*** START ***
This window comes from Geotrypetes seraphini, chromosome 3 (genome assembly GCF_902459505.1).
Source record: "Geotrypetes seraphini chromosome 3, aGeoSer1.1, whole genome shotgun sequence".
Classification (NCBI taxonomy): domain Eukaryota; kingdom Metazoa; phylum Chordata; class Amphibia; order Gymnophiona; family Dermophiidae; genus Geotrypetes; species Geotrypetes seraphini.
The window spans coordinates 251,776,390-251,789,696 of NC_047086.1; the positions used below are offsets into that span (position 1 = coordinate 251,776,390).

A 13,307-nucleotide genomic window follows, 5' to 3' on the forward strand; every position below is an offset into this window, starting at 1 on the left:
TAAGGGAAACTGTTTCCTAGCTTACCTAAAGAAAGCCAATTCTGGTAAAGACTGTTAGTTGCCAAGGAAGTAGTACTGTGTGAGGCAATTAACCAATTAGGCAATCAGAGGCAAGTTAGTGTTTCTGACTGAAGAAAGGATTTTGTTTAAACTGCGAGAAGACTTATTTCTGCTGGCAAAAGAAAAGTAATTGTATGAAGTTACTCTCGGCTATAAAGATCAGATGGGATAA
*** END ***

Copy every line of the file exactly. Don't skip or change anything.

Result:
This window comes from Geotrypetes seraphini, chromosome 3 (genome assembly GCF_902459505.1).
Source record: "Geotrypetes seraphini chromosome 3, aGeoSer1.1, whole genome shotgun sequence".
Classification (NCBI taxonomy): domain Eukaryota; kingdom Metazoa; phylum Chordata; class Amphibia; order Gymnophiona; family Dermophiidae; genus Geotrypetes; species Geotrypetes seraphini.
The window spans coordinates 251,776,390-251,789,696 of NC_047086.1; the positions used below are offsets into that span (position 1 = coordinate 251,776,390).

A 13,307-nucleotide genomic window follows, 5' to 3' on the forward strand; every position below is an offset into this window, starting at 1 on the left:
TAAGGGAAACTGTTTCCTAGCTTACCTAAAGAAAGCCAATTCTGGTAAAGACTGTTAGTTGCCAAGGAAGTAGTACTGTGTGAGGCAATTAACCAATTAGGCAATCAGAGGCAAGTTAGTGTTTCTGACTGAAGAAAGGATTTTGTTTAAACTGCGAGAAGACTTATTTCTGCTGGCAAAAGAAAAGTAATTGTATGAAGTTACTCTCGGCTATAAAGATCAGATGGGATAA